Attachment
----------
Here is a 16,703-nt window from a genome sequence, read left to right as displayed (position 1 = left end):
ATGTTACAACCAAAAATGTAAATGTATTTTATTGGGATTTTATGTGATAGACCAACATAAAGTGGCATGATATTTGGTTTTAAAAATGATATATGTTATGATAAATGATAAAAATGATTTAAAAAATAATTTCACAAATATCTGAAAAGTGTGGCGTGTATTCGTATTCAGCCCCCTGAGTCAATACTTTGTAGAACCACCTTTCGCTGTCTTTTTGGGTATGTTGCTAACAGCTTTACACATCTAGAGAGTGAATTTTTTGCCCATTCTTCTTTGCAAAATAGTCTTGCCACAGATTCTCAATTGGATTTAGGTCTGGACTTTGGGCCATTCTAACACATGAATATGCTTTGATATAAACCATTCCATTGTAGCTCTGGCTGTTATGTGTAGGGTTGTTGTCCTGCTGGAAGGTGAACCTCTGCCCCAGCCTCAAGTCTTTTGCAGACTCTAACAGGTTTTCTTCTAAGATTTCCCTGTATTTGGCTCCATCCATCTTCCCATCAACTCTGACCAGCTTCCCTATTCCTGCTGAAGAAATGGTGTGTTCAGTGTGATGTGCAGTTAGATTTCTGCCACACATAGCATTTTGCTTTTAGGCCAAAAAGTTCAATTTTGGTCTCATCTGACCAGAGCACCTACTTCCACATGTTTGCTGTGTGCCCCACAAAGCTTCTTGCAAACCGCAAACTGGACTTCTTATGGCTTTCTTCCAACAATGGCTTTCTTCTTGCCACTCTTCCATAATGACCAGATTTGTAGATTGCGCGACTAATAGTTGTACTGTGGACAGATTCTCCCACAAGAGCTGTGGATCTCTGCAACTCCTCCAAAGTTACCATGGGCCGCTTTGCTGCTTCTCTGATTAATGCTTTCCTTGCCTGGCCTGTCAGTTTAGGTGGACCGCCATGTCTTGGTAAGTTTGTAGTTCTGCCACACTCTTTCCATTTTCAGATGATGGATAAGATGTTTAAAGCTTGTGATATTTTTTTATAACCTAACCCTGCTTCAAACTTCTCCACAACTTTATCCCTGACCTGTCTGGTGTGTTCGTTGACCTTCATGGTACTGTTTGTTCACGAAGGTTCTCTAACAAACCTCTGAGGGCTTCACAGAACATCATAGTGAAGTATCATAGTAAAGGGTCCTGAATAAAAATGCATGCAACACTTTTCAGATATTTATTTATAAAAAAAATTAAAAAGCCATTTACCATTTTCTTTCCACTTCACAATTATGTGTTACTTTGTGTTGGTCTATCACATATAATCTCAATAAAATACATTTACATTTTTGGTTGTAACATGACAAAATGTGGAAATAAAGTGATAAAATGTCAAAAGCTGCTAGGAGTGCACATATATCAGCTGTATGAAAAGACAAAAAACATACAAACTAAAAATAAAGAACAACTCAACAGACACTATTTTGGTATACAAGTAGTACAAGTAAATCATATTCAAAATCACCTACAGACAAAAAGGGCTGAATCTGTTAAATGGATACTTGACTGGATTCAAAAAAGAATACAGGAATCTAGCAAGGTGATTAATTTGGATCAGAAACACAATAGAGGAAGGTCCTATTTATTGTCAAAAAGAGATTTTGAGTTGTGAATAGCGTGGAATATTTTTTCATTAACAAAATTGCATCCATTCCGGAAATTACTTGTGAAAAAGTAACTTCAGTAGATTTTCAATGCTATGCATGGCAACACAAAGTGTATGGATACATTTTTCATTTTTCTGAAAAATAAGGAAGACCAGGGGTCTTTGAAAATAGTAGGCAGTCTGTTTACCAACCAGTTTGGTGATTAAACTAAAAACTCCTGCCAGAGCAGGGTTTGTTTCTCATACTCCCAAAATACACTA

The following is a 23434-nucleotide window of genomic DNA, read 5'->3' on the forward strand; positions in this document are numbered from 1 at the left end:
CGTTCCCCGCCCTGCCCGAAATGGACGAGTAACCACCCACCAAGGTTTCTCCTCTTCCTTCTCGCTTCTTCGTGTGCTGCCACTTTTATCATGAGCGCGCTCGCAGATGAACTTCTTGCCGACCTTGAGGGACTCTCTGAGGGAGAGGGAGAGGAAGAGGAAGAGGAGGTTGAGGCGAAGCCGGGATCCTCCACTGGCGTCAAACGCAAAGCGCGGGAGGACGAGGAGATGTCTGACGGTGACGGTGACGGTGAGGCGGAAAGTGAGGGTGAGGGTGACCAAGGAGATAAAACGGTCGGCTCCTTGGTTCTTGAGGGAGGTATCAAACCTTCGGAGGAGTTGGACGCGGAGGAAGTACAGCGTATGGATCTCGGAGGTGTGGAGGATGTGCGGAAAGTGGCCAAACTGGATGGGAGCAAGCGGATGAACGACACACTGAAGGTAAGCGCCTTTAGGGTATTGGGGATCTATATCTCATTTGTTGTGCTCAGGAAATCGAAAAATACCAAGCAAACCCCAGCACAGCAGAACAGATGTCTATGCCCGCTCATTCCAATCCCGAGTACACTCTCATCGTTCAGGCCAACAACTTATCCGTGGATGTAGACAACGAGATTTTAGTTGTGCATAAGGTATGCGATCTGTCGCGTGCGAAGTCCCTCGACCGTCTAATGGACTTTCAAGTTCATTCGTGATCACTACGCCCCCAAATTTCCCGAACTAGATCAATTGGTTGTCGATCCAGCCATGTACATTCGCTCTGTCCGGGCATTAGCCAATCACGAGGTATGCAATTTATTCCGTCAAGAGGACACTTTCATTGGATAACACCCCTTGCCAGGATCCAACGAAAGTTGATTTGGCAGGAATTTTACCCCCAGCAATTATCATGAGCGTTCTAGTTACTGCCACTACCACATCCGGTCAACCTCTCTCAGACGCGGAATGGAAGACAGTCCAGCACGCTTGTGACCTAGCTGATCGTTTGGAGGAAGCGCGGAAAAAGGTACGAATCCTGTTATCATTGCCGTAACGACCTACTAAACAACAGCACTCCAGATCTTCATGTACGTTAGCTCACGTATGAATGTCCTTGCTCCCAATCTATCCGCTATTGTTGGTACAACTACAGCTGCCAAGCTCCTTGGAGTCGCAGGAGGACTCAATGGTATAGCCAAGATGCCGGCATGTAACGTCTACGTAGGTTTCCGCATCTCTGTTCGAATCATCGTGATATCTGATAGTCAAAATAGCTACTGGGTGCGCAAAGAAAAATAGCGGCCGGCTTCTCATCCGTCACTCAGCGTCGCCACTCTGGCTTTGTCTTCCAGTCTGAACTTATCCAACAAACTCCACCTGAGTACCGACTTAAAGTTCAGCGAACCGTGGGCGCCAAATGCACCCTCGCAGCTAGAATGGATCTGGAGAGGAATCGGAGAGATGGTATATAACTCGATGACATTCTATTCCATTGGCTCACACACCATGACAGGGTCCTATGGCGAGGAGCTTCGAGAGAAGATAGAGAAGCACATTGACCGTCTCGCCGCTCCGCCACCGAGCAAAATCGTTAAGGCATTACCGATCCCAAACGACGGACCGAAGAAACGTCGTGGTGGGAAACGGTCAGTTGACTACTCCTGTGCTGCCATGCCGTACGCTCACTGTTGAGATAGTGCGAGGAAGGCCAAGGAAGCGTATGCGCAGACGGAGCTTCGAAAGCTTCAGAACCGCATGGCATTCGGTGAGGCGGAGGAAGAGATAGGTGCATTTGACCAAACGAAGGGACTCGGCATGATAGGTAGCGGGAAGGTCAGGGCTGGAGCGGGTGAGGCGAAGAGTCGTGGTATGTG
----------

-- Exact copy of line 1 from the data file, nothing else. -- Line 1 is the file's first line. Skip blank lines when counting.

Here is a 16,703-nt window from a genome sequence, read left to right as displayed (position 1 = left end):